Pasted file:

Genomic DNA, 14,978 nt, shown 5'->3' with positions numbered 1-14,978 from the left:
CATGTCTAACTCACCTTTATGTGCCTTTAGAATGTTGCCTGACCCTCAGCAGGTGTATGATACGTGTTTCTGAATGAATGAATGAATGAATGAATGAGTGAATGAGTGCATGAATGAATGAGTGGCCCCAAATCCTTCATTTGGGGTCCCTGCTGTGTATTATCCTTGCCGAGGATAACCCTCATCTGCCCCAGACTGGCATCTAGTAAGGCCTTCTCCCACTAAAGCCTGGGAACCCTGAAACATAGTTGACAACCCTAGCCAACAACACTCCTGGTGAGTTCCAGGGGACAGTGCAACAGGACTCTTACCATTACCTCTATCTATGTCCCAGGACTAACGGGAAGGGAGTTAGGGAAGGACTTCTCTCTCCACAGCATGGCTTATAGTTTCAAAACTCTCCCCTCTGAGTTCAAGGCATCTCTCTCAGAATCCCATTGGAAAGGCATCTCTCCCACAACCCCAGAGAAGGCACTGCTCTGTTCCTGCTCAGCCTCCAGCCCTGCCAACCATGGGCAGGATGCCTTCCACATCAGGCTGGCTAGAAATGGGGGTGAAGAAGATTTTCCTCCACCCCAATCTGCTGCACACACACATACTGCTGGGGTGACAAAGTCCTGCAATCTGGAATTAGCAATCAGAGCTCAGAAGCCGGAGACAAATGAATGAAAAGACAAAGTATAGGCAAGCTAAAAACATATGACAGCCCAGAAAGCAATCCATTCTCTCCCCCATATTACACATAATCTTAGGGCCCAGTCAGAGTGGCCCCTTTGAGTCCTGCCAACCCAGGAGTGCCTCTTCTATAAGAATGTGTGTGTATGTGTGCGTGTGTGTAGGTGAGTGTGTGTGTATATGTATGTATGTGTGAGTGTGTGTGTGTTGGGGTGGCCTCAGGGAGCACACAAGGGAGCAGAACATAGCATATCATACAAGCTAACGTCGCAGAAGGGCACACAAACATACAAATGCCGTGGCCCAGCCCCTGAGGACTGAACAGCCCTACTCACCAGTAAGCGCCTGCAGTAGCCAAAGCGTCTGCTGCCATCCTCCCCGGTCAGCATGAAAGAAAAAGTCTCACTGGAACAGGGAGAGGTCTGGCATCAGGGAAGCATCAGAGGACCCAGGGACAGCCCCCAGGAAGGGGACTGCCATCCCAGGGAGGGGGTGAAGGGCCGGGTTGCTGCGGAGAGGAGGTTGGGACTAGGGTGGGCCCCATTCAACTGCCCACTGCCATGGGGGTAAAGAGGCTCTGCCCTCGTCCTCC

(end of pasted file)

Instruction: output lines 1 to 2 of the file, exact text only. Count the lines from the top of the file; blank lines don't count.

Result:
Genomic DNA, 14,978 nt, shown 5'->3' with positions numbered 1-14,978 from the left:
CATGTCTAACTCACCTTTATGTGCCTTTAGAATGTTGCCTGACCCTCAGCAGGTGTATGATACGTGTTTCTGAATGAATGAATGAATGAATGAATGAGTGAATGAGTGCATGAATGAATGAGTGGCCCCAAATCCTTCATTTGGGGTCCCTGCTGTGTATTATCCTTGCCGAGGATAACCCTCATCTGCCCCAGACTGGCATCTAGTAAGGCCTTCTCCCACTAAAGCCTGGGAACCCTGAAACATAGTTGACAACCCTAGCCAACAACACTCCTGGTGAGTTCCAGGGGACAGTGCAACAGGACTCTTACCATTACCTCTATCTATGTCCCAGGACTAACGGGAAGGGAGTTAGGGAAGGACTTCTCTCTCCACAGCATGGCTTATAGTTTCAAAACTCTCCCCTCTGAGTTCAAGGCATCTCTCTCAGAATCCCATTGGAAAGGCATCTCTCCCACAACCCCAGAGAAGGCACTGCTCTGTTCCTGCTCAGCCTCCAGCCCTGCCAACCATGGGCAGGATGCCTTCCACATCAGGCTGGCTAGAAATGGGGGTGAAGAAGATTTTCCTCCACCCCAATCTGCTGCACACACACATACTGCTGGGGTGACAAAGTCCTGCAATCTGGAATTAGCAATCAGAGCTCAGAAGCCGGAGACAAATGAATGAAAAGACAAAGTATAGGCAAGCTAAAAACATATGACAGCCCAGAAAGCAATCCATTCTCTCCCCCATATTACACATAATCTTAGGGCCCAGTCAGAGTGGCCCCTTTGAGTCCTGCCAACCCAGGAGTGCCTCTTCTATAAGAATGTGTGTGTATGTGTGCGTGTGTGTAGGTGAGTGTGTGTGTATATGTATGTATGTGTGAGTGTGTGTGTGTTGGGGTGGCCTCAGGGAGCACACAAGGGAGCAGAACATAGCATATCATACAAGCTAACGTCGCAGAAGGGCACACAAACATACAAATGCCGTGGCCCAGCCCCTGAGGACTGAACAGCCCTACTCACCAGTAAGCGCCTGCAGTAGCCAAAGCGTCTGCTGCCATCCTCCCCGGTCAGCATGAAAGAAAAAGTCTCACTGGAACAGGGAGAGGTCTGGCATCAGGGAAGCATCAGAGGACCCAGGGACAGCCCCCAGGAAGGGGACTGCCATCCCAGGGAGGGGGTGAAGGGCCGGGTTGCTGCGGAGAGGAGGTTGGGACTAGGGTGGGCCCCATTCAACTGCCCACTGCCATGGGGGTAAAGAGGCTCTGCCCTCGTCCTCC